Copyright term length is the amount of time you can retain the rights of your work before it enters the public domain. Here in the UK, this length has been fifty years for decades. However, recently, the EU Council has voted in favour of extending music copyright to seventy years. This news has been gladly received by record labels and musicians alike. Brussels has not specified an implementation date. However, it has suggested that the new provisions should be incorporated into member states’ legislation in the next two years.
This will undoubtedly mean that artists such as the Beatles and the Rolling Stones will be urging the government to act fast and incorporate the Directive into UK law, before their early hits become part of the public domain. This would mean that anyone could use their music so it’s understandable why they would want to stop this.
Who Will the Copyright Change Affect?
The contention in this matter has always been that it would be mainly record companies and already wealthy artists who would benefit from a change in legislation. Of course, it would help lesser known musicians and session musicians, but to a much lesser extent. Record companies claim that this extension in copyright term length will allow them to invest more in new musical talent. They could also offset money that has been spent on less successful acts.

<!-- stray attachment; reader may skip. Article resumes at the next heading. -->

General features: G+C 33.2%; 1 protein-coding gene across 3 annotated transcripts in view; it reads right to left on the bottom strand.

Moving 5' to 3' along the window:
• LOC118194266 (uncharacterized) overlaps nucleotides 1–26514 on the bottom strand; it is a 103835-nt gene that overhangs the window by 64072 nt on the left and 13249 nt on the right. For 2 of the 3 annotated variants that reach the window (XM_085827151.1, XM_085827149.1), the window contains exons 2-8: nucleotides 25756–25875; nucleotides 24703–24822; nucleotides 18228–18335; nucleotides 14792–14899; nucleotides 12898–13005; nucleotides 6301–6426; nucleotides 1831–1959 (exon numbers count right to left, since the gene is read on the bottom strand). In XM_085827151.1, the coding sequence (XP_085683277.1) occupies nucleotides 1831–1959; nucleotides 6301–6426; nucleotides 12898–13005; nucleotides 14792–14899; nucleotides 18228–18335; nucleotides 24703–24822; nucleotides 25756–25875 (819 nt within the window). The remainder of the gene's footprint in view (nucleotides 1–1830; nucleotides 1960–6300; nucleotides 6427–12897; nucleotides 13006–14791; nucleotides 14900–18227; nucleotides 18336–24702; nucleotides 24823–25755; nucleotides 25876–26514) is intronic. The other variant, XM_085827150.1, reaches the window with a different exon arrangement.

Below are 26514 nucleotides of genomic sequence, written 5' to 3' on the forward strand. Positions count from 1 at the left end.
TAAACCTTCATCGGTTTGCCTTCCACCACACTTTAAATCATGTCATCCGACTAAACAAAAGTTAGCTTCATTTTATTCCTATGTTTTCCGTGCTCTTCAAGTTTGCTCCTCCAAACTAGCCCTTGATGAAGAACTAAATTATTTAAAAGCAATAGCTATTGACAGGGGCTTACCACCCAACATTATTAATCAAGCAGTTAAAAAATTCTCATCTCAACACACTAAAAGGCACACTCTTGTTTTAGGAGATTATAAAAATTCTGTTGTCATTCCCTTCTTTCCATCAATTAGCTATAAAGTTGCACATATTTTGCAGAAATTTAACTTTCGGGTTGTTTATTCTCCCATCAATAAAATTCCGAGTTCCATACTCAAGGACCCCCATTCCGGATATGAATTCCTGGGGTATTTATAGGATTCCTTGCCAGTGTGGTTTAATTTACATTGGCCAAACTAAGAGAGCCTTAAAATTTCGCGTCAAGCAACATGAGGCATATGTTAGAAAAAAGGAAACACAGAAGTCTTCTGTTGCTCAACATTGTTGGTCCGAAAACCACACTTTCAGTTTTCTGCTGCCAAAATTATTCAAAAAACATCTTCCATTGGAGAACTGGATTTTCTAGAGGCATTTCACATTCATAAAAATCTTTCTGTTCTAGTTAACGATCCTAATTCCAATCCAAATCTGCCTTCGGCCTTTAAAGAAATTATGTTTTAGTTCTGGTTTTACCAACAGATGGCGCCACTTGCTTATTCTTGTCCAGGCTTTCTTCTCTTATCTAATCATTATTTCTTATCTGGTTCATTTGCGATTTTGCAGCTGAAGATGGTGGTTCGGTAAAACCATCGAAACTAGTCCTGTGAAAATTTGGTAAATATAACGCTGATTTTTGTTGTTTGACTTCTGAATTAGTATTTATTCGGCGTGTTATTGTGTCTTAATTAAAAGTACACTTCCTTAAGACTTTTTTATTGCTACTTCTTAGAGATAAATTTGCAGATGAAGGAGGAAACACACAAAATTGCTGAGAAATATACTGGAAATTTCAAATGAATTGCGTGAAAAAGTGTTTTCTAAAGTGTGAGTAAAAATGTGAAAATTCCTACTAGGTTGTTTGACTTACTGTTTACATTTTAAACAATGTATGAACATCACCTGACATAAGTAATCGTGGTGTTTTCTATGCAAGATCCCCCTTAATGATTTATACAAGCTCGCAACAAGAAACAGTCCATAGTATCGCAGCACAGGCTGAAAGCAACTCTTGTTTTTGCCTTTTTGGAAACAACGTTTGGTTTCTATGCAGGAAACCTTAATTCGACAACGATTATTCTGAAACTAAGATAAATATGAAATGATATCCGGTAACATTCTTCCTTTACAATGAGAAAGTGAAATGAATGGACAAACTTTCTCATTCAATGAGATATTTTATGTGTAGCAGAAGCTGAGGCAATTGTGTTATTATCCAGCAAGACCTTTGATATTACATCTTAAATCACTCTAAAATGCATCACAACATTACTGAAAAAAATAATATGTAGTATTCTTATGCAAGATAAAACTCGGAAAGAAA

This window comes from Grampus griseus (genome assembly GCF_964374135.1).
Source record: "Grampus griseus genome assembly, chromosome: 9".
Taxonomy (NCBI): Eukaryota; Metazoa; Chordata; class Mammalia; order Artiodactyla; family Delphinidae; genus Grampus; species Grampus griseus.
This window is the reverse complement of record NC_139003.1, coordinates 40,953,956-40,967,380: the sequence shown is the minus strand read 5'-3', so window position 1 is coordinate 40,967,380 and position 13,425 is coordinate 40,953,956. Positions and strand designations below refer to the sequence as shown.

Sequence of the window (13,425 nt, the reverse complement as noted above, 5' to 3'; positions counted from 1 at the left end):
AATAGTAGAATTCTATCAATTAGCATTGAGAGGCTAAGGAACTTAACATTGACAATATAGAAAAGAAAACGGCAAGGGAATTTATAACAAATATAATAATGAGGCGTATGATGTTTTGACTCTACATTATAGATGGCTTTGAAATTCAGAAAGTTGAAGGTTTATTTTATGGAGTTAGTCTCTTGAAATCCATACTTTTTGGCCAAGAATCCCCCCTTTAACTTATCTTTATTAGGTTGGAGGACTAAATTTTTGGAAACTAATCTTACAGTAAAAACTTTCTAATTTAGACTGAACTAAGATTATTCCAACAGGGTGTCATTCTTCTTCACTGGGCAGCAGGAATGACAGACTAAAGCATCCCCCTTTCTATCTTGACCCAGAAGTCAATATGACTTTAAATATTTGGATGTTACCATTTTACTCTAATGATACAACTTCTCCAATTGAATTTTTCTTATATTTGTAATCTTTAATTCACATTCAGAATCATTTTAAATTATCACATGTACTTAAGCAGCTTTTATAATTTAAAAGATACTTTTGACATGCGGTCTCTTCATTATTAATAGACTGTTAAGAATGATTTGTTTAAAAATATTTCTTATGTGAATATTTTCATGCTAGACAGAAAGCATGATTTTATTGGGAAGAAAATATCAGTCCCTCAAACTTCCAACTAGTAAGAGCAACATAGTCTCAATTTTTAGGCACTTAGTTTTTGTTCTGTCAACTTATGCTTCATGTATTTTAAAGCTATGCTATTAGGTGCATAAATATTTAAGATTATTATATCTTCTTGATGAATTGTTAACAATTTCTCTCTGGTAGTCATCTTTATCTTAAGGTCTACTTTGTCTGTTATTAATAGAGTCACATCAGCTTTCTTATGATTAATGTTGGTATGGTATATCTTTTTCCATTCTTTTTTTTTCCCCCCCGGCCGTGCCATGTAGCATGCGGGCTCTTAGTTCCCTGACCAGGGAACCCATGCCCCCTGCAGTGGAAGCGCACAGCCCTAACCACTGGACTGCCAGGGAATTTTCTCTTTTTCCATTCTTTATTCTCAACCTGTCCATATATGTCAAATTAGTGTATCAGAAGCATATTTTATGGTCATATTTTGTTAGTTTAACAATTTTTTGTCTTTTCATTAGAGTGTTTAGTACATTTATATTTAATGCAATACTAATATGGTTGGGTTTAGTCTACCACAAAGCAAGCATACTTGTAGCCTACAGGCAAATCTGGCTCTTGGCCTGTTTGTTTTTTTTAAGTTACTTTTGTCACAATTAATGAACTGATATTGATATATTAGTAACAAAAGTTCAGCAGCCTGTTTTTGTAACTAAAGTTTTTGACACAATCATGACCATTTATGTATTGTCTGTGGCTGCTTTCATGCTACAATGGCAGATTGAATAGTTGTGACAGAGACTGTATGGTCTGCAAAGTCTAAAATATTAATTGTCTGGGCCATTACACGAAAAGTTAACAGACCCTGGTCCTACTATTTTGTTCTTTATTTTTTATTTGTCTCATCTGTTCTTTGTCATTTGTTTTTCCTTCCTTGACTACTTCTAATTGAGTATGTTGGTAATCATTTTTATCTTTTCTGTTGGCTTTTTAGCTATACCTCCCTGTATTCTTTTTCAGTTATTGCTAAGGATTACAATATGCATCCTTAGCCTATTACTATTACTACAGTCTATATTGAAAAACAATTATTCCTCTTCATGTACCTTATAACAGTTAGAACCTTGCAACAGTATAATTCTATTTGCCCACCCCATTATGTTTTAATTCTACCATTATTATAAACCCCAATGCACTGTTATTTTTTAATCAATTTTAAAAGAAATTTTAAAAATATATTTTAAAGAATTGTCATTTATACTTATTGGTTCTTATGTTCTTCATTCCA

Artists such as Cliff Richards and Adam Faith have already started to lose ownership of their early work. The implementation of this directive will not retrieve them the copyright to music already lost to the public domain. It would only secure music from the date of implementation. Once the law isn changed, musicians will need record labels to release their music in different formats to retain the rights. We can expect to see a few ‘anniversary’ and ‘best of’ releases appearing in the next few years.